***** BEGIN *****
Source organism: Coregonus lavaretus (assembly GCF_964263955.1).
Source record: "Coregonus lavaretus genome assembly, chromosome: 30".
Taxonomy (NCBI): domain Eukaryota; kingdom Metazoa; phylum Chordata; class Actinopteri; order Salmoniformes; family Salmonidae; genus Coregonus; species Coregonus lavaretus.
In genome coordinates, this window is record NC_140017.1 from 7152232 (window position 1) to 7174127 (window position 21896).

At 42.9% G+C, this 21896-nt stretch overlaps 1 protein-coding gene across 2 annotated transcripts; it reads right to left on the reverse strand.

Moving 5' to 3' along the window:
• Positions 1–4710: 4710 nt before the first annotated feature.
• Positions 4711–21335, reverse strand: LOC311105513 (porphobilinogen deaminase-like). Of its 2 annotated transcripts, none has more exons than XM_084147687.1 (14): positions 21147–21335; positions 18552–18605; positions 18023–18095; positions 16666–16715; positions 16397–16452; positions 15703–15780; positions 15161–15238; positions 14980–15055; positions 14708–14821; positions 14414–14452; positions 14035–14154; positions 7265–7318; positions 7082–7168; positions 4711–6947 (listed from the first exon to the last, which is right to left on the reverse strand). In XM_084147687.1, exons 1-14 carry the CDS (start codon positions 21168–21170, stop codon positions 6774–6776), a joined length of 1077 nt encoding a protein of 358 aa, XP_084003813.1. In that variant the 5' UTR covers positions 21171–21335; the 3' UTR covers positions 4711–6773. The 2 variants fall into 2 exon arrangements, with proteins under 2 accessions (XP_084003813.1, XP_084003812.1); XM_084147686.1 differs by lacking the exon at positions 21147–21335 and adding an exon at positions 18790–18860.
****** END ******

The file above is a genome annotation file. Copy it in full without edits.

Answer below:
Source organism: Coregonus lavaretus (assembly GCF_964263955.1).
Source record: "Coregonus lavaretus genome assembly, chromosome: 30".
Taxonomy (NCBI): domain Eukaryota; kingdom Metazoa; phylum Chordata; class Actinopteri; order Salmoniformes; family Salmonidae; genus Coregonus; species Coregonus lavaretus.
In genome coordinates, this window is record NC_140017.1 from 7152232 (window position 1) to 7174127 (window position 21896).

At 42.9% G+C, this 21896-nt stretch overlaps 1 protein-coding gene across 2 annotated transcripts; it reads right to left on the reverse strand.

Moving 5' to 3' along the window:
• Positions 1–4710: 4710 nt before the first annotated feature.
• Positions 4711–21335, reverse strand: LOC311105513 (porphobilinogen deaminase-like). Of its 2 annotated transcripts, none has more exons than XM_084147687.1 (14): positions 21147–21335; positions 18552–18605; positions 18023–18095; positions 16666–16715; positions 16397–16452; positions 15703–15780; positions 15161–15238; positions 14980–15055; positions 14708–14821; positions 14414–14452; positions 14035–14154; positions 7265–7318; positions 7082–7168; positions 4711–6947 (listed from the first exon to the last, which is right to left on the reverse strand). In XM_084147687.1, exons 1-14 carry the CDS (start codon positions 21168–21170, stop codon positions 6774–6776), a joined length of 1077 nt encoding a protein of 358 aa, XP_084003813.1. In that variant the 5' UTR covers positions 21171–21335; the 3' UTR covers positions 4711–6773. The 2 variants fall into 2 exon arrangements, with proteins under 2 accessions (XP_084003813.1, XP_084003812.1); XM_084147686.1 differs by lacking the exon at positions 21147–21335 and adding an exon at positions 18790–18860.